Hitman: Absolution Review.
Hitman: Absolution. (Xbox 360/PC/PS3)
Written by: Johnny M.
More blood, less money.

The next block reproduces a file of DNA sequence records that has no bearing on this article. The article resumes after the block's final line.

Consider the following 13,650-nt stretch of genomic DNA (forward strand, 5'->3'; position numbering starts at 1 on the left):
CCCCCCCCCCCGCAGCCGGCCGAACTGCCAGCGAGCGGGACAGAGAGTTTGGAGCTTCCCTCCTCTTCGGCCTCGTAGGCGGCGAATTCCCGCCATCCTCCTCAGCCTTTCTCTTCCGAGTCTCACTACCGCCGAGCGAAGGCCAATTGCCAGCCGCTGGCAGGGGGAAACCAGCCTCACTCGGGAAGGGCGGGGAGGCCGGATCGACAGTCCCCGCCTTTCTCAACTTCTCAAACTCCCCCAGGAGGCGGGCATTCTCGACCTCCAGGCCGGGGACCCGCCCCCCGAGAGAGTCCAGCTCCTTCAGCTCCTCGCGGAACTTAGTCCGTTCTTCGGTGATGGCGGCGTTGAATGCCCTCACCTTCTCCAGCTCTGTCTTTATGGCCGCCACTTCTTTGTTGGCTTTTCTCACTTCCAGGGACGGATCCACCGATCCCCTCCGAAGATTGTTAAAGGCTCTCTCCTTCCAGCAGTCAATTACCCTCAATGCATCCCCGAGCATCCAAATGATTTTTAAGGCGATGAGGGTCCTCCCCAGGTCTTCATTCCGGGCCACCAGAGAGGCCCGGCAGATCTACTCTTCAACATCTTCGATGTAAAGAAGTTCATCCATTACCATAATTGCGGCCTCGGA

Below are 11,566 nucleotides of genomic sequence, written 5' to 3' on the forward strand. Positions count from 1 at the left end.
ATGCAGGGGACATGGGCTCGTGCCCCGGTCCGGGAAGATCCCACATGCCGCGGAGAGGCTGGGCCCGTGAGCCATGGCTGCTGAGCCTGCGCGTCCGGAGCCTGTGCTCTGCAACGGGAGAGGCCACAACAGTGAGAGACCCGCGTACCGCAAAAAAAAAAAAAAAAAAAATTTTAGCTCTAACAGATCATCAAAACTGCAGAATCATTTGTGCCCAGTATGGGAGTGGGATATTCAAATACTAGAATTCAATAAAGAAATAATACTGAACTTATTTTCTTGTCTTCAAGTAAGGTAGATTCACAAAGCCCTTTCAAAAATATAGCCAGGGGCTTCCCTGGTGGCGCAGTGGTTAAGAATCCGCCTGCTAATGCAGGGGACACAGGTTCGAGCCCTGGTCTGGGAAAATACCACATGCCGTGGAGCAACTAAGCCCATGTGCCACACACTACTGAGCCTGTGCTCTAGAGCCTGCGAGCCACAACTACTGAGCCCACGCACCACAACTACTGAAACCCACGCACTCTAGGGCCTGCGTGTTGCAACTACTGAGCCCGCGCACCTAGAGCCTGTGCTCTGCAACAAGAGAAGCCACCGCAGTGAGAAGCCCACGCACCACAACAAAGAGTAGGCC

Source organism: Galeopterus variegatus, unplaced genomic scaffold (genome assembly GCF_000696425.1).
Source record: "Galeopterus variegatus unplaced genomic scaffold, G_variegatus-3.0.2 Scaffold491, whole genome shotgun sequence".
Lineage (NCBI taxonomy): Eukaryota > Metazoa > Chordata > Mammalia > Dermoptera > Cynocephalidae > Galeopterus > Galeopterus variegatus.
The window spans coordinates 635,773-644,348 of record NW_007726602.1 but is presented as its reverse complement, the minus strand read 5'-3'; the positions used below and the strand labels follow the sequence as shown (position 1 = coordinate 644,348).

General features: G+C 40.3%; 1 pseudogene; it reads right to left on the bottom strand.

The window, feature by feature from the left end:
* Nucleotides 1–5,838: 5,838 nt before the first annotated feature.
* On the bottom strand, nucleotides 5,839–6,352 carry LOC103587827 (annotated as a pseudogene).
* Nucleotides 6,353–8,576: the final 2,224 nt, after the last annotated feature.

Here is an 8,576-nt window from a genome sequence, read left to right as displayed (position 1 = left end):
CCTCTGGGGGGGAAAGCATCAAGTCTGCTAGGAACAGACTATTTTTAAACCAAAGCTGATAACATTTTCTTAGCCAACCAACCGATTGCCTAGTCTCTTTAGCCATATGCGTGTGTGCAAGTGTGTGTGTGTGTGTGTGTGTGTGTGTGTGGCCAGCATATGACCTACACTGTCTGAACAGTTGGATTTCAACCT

Agent 47 is back, following the events of Blood Money; Diana Burnwood the handler of 47 has gone rogue. Planning on sabotaging the agency by publicly exposing them, Diana Burnwood becomes the latest target for the agency. Being informed of this and sent out on a mission to kill Burnwood, Agent 47 is also tasked with bringing back Victoria a teenage girl back to the agency. Upon his mission Agent 47 wounds Diana, bleeding she asks 47 to take Victoria and keep her from the agency. Taking Victoria with him only leads to more trouble and mystery for the agent, the farther he gets into finding out about Victoria the more finds himself on the backend of a gun. Leaving Victoria in the care of an orphanage, 47 soon finds out the agencies true intentions and begins his constant struggle to keep his word to Diana and Victoria safe.